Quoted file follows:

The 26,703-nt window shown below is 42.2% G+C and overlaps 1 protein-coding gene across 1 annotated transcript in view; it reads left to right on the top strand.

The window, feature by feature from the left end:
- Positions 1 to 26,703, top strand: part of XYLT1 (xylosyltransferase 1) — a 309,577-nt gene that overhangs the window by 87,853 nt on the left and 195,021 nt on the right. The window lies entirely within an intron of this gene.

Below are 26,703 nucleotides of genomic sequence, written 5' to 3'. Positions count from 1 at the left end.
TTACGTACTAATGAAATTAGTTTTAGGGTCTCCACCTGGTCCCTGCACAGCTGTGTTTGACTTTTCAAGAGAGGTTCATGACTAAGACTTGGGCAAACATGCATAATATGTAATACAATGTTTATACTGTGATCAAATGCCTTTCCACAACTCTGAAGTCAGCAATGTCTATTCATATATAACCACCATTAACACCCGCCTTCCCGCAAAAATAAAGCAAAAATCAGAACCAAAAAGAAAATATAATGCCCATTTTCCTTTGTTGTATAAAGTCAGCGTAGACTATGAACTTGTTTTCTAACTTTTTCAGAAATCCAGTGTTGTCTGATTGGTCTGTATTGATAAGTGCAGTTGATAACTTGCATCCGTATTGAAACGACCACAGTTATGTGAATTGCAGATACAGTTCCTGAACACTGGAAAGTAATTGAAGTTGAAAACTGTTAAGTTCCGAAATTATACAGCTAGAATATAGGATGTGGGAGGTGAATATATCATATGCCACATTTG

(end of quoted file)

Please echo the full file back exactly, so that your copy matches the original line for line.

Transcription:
The 26,703-nt window shown below is 42.2% G+C and overlaps 1 protein-coding gene across 1 annotated transcript in view; it reads left to right on the top strand.

The window, feature by feature from the left end:
- Positions 1 to 26,703, top strand: part of XYLT1 (xylosyltransferase 1) — a 309,577-nt gene that overhangs the window by 87,853 nt on the left and 195,021 nt on the right. The window lies entirely within an intron of this gene.

Below are 26,703 nucleotides of genomic sequence, written 5' to 3'. Positions count from 1 at the left end.
TTACGTACTAATGAAATTAGTTTTAGGGTCTCCACCTGGTCCCTGCACAGCTGTGTTTGACTTTTCAAGAGAGGTTCATGACTAAGACTTGGGCAAACATGCATAATATGTAATACAATGTTTATACTGTGATCAAATGCCTTTCCACAACTCTGAAGTCAGCAATGTCTATTCATATATAACCACCATTAACACCCGCCTTCCCGCAAAAATAAAGCAAAAATCAGAACCAAAAAGAAAATATAATGCCCATTTTCCTTTGTTGTATAAAGTCAGCGTAGACTATGAACTTGTTTTCTAACTTTTTCAGAAATCCAGTGTTGTCTGATTGGTCTGTATTGATAAGTGCAGTTGATAACTTGCATCCGTATTGAAACGACCACAGTTATGTGAATTGCAGATACAGTTCCTGAACACTGGAAAGTAATTGAAGTTGAAAACTGTTAAGTTCCGAAATTATACAGCTAGAATATAGGATGTGGGAGGTGAATATATCATATGCCACATTTG